- Red Hat made it known to other suitors that it was for sale before IBM's formal offer materialized.
- IBM's 60 percent premium bid looked more like 40 percent when the companies agreed to financial terms, sources said.
- Google was one of several companies that had discussed a deal with Red Hat.
Red Hat probably won't get an offer higher than the $190-per-share price from IBM, because rival suitors have already had a chance to bid, according to people familiar with the matter.
Red Hat announced Sunday it had reached an agreement to sell itself to IBM for about $34 billion. As the open-source software developer negotiated with IBM, it also spoke with "all of the logical buyers" including Google, said one of the people, who asked not to be named because the discussions were private.
Google had interest in buying GitHub earlier this year, before Microsoft bought the code-sharing company for $7.5 billion.
Google and other potential bidders had preliminary discussions with Red Hat over the course of several years, the people said. Red Hat CEO Jim Whitehurst told CNBC on Sunday that while Red Hat has had discussions with a number of companies, none of them progressed nearly as far as talks with IBM.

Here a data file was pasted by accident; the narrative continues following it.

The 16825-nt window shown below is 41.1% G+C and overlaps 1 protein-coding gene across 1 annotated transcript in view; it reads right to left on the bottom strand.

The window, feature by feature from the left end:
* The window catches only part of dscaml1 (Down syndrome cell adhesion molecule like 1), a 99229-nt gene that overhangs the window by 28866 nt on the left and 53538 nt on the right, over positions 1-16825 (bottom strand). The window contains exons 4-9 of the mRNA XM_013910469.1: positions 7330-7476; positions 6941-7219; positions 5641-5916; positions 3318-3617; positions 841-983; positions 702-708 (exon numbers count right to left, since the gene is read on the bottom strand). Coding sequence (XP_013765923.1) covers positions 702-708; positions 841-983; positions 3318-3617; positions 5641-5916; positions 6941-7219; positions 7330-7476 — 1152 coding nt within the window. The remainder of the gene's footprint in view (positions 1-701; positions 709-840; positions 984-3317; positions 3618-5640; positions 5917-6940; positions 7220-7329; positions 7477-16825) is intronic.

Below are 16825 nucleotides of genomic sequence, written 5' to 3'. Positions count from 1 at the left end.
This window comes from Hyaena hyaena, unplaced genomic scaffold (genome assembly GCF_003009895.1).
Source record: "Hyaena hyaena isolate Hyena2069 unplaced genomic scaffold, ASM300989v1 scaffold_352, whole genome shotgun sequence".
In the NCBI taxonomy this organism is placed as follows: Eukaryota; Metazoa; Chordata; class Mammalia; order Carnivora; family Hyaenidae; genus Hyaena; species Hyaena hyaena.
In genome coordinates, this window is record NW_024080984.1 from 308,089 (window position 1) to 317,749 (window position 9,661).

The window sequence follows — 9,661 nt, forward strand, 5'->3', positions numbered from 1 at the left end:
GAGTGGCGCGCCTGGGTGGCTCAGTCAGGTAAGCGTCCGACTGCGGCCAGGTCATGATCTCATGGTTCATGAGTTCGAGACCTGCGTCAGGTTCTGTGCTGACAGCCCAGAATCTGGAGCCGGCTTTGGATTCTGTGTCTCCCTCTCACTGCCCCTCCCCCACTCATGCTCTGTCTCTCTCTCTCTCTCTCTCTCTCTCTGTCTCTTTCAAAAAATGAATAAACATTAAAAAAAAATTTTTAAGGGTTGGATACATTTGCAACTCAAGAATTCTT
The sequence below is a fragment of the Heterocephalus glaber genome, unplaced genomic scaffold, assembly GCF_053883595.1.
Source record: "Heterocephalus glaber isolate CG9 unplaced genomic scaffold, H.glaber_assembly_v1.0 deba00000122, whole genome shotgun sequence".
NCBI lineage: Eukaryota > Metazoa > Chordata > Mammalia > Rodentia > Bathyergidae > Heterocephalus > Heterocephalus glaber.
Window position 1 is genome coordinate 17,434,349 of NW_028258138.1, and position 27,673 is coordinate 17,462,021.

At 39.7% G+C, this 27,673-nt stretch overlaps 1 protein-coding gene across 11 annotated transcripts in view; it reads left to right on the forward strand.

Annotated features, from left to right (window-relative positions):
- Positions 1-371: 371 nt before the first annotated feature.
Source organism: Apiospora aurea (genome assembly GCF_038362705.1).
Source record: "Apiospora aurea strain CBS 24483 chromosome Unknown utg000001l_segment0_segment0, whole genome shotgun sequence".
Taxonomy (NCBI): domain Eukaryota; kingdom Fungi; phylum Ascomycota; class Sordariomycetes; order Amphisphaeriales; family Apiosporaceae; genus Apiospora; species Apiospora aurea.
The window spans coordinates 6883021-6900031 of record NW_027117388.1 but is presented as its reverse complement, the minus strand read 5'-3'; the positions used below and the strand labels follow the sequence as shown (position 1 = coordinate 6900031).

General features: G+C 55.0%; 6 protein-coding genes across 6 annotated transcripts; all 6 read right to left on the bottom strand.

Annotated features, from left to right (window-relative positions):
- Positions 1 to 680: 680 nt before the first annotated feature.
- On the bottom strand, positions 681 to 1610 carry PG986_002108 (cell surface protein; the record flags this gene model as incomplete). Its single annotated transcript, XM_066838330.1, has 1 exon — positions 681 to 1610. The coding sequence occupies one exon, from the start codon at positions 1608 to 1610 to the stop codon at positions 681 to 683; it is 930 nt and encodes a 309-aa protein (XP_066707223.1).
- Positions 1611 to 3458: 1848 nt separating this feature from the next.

A Google spokesperson didn't immediately respond to a request for comment.
While it's still possible a company could come in with a higher bid, potential suitors view IBM as a safe buyer that won't disrupt Red Hat's operations or dramatically alter the competitive landscape, two of the people said.
IBM has already said Red Hat will continue to operate independently within IBM and with minimal interference from its new parent.
Red Hat allows IBM to expand its reach across its hybrid cloud infrastructure, which combines on-site private servers with third-party cloud computing. But in terms of pure public cloud, Amazon, Microsoft and Google are still in prime position to battle for market share.
IBM paid more than a 60 percent premium over Red Hat's closing price on Friday of $116.68 a share. The premium was closer to 40 percent when the two companies actually agreed on the economic terms of the deal, one of the people said. Red Hat shares were trading at around $135 at the end of September and fell this month along with the rest of the technology sector.
Should the deal be terminated, Red Hat would be obligated to pay IBM $975 million in cash, according to an SEC filing.
Analysts at Cowen and Co. said on Monday that Cisco, Oracle and Google should take a hard look at Red Hat.
—CNBC's Jordan Novet contributed to this report.